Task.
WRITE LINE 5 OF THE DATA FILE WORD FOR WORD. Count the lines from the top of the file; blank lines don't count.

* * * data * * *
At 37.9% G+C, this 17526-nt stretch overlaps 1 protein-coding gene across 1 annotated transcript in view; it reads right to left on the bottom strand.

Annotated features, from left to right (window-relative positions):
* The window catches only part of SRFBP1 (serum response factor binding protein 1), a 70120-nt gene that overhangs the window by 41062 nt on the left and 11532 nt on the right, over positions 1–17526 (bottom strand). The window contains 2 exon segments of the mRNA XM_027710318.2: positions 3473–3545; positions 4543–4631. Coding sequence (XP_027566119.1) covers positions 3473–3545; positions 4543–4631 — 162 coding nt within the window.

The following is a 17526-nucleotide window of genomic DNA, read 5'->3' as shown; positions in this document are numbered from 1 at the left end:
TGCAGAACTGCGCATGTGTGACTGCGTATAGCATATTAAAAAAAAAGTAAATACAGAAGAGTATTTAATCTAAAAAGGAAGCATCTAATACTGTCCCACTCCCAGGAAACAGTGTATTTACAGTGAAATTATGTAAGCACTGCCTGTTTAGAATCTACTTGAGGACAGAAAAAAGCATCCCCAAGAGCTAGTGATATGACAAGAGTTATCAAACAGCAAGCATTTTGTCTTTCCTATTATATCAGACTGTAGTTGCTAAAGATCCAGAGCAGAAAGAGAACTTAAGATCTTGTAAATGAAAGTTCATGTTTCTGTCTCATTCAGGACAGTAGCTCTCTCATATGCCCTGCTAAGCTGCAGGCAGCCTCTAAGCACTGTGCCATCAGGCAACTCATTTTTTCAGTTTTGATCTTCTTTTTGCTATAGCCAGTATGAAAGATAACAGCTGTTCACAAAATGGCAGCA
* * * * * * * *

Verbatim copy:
TGCAGAACTGCGCATGTGTGACTGCGTATAGCATATTAAAAAAAAAGTAAATACAGAAGAGTATTTAATCTAAAAAGGAAGCATCTAATACTGTCCCACTCCCAGGAAACAGTGTATTTACAGTGAAATTATGTAAGCACTGCCTGTTTAGAATCTACTTGAGGACAGAAAAAAGCATCCCCAAGAGCTAGTGATATGACAAGAGTTATCAAACAGCAAGCATTTTGTCTTTCCTATTATATCAGACTGTAGTTGCTAAAGATCCAGAGCAGAAAGAGAACTTAAGATCTTGTAAATGAAAGTTCATGTTTCTGTCTCATTCAGGACAGTAGCTCTCTCATATGCCCTGCTAAGCTGCAGGCAGCCTCTAAGCACTGTGCCATCAGGCAACTCATTTTTTCAGTTTTGATCTTCTTTTTGCTATAGCCAGTATGAAAGATAACAGCTGTTCACAAAATGGCAGCA